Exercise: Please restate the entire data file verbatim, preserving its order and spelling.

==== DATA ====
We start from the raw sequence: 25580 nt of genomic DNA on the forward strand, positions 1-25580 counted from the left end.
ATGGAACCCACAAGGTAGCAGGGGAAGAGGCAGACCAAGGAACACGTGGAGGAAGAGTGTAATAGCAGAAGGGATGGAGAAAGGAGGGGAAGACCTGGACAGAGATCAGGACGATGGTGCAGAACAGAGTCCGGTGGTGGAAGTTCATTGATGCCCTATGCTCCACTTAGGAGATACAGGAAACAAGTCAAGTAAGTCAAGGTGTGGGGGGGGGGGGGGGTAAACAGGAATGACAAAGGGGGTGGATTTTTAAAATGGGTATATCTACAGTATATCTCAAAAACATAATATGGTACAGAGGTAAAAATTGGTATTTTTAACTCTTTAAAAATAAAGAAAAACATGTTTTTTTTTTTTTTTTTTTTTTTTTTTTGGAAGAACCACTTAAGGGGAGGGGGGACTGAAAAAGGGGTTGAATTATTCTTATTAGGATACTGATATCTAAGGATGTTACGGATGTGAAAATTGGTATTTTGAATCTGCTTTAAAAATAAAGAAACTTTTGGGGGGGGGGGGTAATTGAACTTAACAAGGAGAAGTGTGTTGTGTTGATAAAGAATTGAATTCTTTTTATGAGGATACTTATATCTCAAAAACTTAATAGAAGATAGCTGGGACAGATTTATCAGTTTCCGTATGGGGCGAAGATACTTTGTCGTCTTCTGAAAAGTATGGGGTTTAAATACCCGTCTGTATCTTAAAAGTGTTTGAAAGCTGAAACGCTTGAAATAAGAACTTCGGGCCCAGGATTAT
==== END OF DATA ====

We start from the raw sequence: 25580 nt of genomic DNA on the forward strand, positions 1-25580 counted from the left end.
ATGGAACCCACAAGGTAGCAGGGGAAGAGGCAGACCAAGGAACACGTGGAGGAAGAGTGTAATAGCAGAAGGGATGGAGAAAGGAGGGGAAGACCTGGACAGAGATCAGGACGATGGTGCAGAACAGAGTCCGGTGGTGGAAGTTCATTGATGCCCTATGCTCCACTTAGGAGATACAGGAAACAAGTCAAGTAAGTCAAGGTGTGGGGGGGGGGGGGGGTAAACAGGAATGACAAAGGGGGTGGATTTTTAAAATGGGTATATCTACAGTATATCTCAAAAACATAATATGGTACAGAGGTAAAAATTGGTATTTTTAACTCTTTAAAAATAAAGAAAAACATGTTTTTTTTTTTTTTTTTTTTTTTTTTTTGGAAGAACCACTTAAGGGGAGGGGGGACTGAAAAAGGGGTTGAATTATTCTTATTAGGATACTGATATCTAAGGATGTTACGGATGTGAAAATTGGTATTTTGAATCTGCTTTAAAAATAAAGAAACTTTTGGGGGGGGGGGGTAATTGAACTTAACAAGGAGAAGTGTGTTGTGTTGATAAAGAATTGAATTCTTTTTATGAGGATACTTATATCTCAAAAACTTAATAGAAGATAGCTGGGACAGATTTATCAGTTTCCGTATGGGGCGAAGATACTTTGTCGTCTTCTGAAAAGTATGGGGTTTAAATACCCGTCTGTATCTTAAAAGTGTTTGAAAGCTGAAACGCTTGAAATAAGAACTTCGGGCCCAGGATTAT